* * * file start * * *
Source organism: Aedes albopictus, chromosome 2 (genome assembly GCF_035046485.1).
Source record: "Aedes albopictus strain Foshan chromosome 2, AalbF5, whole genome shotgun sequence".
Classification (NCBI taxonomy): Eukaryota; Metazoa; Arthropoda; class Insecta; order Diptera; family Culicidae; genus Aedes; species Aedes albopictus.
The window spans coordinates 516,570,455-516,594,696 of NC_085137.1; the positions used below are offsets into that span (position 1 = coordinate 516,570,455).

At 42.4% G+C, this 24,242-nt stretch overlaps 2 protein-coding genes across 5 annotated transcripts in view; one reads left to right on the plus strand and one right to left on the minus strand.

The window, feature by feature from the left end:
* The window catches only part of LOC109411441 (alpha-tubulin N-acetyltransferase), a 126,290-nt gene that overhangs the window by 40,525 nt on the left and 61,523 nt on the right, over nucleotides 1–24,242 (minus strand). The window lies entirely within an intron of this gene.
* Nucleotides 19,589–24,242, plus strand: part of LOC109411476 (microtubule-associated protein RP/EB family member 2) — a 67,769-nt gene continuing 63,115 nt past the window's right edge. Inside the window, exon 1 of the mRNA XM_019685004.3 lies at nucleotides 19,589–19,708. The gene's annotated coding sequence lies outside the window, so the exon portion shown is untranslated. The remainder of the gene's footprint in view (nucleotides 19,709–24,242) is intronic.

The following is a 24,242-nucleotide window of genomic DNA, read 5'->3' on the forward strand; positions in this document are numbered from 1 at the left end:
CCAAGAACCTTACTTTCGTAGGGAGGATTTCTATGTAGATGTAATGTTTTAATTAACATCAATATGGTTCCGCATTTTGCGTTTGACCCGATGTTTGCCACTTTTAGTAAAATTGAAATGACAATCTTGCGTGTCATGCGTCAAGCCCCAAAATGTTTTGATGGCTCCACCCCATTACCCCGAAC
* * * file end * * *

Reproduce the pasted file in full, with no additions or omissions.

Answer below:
Source organism: Aedes albopictus, chromosome 2 (genome assembly GCF_035046485.1).
Source record: "Aedes albopictus strain Foshan chromosome 2, AalbF5, whole genome shotgun sequence".
Classification (NCBI taxonomy): Eukaryota; Metazoa; Arthropoda; class Insecta; order Diptera; family Culicidae; genus Aedes; species Aedes albopictus.
The window spans coordinates 516,570,455-516,594,696 of NC_085137.1; the positions used below are offsets into that span (position 1 = coordinate 516,570,455).

At 42.4% G+C, this 24,242-nt stretch overlaps 2 protein-coding genes across 5 annotated transcripts in view; one reads left to right on the plus strand and one right to left on the minus strand.

The window, feature by feature from the left end:
* The window catches only part of LOC109411441 (alpha-tubulin N-acetyltransferase), a 126,290-nt gene that overhangs the window by 40,525 nt on the left and 61,523 nt on the right, over nucleotides 1–24,242 (minus strand). The window lies entirely within an intron of this gene.
* Nucleotides 19,589–24,242, plus strand: part of LOC109411476 (microtubule-associated protein RP/EB family member 2) — a 67,769-nt gene continuing 63,115 nt past the window's right edge. Inside the window, exon 1 of the mRNA XM_019685004.3 lies at nucleotides 19,589–19,708. The gene's annotated coding sequence lies outside the window, so the exon portion shown is untranslated. The remainder of the gene's footprint in view (nucleotides 19,709–24,242) is intronic.

The following is a 24,242-nucleotide window of genomic DNA, read 5'->3' on the forward strand; positions in this document are numbered from 1 at the left end:
CCAAGAACCTTACTTTCGTAGGGAGGATTTCTATGTAGATGTAATGTTTTAATTAACATCAATATGGTTCCGCATTTTGCGTTTGACCCGATGTTTGCCACTTTTAGTAAAATTGAAATGACAATCTTGCGTGTCATGCGTCAAGCCCCAAAATGTTTTGATGGCTCCACCCCATTACCCCGAAC